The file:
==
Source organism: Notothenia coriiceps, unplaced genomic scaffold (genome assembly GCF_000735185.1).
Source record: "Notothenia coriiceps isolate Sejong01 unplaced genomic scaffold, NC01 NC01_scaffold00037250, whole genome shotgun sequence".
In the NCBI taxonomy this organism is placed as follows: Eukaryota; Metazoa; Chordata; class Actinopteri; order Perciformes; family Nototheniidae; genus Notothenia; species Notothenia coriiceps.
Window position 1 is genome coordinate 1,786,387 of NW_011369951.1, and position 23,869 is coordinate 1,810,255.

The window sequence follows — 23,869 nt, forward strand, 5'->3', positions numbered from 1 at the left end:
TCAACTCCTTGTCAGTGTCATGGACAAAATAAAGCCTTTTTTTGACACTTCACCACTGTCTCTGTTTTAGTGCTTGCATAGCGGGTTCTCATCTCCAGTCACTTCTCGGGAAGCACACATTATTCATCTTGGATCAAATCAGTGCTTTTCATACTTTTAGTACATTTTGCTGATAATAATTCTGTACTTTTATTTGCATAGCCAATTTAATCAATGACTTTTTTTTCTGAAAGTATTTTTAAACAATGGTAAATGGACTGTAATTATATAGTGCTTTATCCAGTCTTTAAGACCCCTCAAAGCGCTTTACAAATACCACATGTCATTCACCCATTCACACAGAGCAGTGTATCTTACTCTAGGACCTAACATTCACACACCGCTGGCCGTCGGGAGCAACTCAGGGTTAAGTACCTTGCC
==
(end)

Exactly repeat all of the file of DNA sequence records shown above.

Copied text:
Source organism: Notothenia coriiceps, unplaced genomic scaffold (genome assembly GCF_000735185.1).
Source record: "Notothenia coriiceps isolate Sejong01 unplaced genomic scaffold, NC01 NC01_scaffold00037250, whole genome shotgun sequence".
In the NCBI taxonomy this organism is placed as follows: Eukaryota; Metazoa; Chordata; class Actinopteri; order Perciformes; family Nototheniidae; genus Notothenia; species Notothenia coriiceps.
Window position 1 is genome coordinate 1,786,387 of NW_011369951.1, and position 23,869 is coordinate 1,810,255.

The window sequence follows — 23,869 nt, forward strand, 5'->3', positions numbered from 1 at the left end:
TCAACTCCTTGTCAGTGTCATGGACAAAATAAAGCCTTTTTTTGACACTTCACCACTGTCTCTGTTTTAGTGCTTGCATAGCGGGTTCTCATCTCCAGTCACTTCTCGGGAAGCACACATTATTCATCTTGGATCAAATCAGTGCTTTTCATACTTTTAGTACATTTTGCTGATAATAATTCTGTACTTTTATTTGCATAGCCAATTTAATCAATGACTTTTTTTTCTGAAAGTATTTTTAAACAATGGTAAATGGACTGTAATTATATAGTGCTTTATCCAGTCTTTAAGACCCCTCAAAGCGCTTTACAAATACCACATGTCATTCACCCATTCACACAGAGCAGTGTATCTTACTCTAGGACCTAACATTCACACACCGCTGGCCGTCGGGAGCAACTCAGGGTTAAGTACCTTGCC